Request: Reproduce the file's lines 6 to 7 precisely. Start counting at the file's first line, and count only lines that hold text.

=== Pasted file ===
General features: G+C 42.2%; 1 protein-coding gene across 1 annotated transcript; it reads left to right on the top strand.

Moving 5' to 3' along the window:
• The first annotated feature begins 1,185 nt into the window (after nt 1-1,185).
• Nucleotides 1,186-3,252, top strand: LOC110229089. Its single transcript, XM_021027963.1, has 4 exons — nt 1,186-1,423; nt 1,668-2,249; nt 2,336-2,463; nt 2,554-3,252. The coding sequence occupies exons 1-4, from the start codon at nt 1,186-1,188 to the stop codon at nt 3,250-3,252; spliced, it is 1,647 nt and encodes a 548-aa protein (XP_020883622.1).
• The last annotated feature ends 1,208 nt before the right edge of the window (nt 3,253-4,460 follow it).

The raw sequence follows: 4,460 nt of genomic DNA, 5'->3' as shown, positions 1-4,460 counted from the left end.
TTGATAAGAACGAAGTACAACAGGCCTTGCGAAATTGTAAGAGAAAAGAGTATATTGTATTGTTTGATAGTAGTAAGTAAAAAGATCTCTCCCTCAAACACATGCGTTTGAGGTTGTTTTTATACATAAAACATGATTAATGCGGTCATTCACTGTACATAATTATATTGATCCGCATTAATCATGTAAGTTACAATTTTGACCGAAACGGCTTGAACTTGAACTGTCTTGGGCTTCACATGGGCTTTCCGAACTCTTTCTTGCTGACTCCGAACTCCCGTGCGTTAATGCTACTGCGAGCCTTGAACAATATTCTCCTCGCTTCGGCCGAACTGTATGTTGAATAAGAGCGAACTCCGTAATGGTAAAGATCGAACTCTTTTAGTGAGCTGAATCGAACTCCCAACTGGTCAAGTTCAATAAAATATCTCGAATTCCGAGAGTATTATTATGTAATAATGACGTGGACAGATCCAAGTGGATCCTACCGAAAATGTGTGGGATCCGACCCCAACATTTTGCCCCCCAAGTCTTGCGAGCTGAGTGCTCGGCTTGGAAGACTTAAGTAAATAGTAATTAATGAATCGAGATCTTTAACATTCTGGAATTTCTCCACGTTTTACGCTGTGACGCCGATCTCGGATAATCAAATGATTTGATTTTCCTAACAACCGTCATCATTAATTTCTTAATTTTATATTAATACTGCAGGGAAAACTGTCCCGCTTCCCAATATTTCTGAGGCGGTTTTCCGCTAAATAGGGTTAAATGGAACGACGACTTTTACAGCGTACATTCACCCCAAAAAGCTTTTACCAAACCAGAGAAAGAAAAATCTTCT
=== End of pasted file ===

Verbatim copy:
The raw sequence follows: 4,460 nt of genomic DNA, 5'->3' as shown, positions 1-4,460 counted from the left end.
TTGATAAGAACGAAGTACAACAGGCCTTGCGAAATTGTAAGAGAAAAGAGTATATTGTATTGTTTGATAGTAGTAAGTAAAAAGATCTCTCCCTCAAACACATGCGTTTGAGGTTGTTTTTATACATAAAACATGATTAATGCGGTCATTCACTGTACATAATTATATTGATCCGCATTAATCATGTAAGTTACAATTTTGACCGAAACGGCTTGAACTTGAACTGTCTTGGGCTTCACATGGGCTTTCCGAACTCTTTCTTGCTGACTCCGAACTCCCGTGCGTTAATGCTACTGCGAGCCTTGAACAATATTCTCCTCGCTTCGGCCGAACTGTATGTTGAATAAGAGCGAACTCCGTAATGGTAAAGATCGAACTCTTTTAGTGAGCTGAATCGAACTCCCAACTGGTCAAGTTCAATAAAATATCTCGAATTCCGAGAGTATTATTATGTAATAATGACGTGGACAGATCCAAGTGGATCCTACCGAAAATGTGTGGGATCCGACCCCAACATTTTGCCCCCCAAGTCTTGCGAGCTGAGTGCTCGGCTTGGAAGACTTAAGTAAATAGTAATTAATGAATCGAGATCTTTAACATTCTGGAATTTCTCCACGTTTTACGCTGTGACGCCGATCTCGGATAATCAAATGATTTGATTTTCCTAACAACCGTCATCATTAATTTCTTAATTTTATATTAATACTGCAGGGAAAACTGTCCCGCTTCCCAATATTTCTGAGGCGGTTTTCCGCTAAATAGGGTTAAATGGAACGACGACTTTTACAGCGTACATTCACCCCAAAAAGCTTTTACCAAACCAGAGAAAGAAAAATCTTCT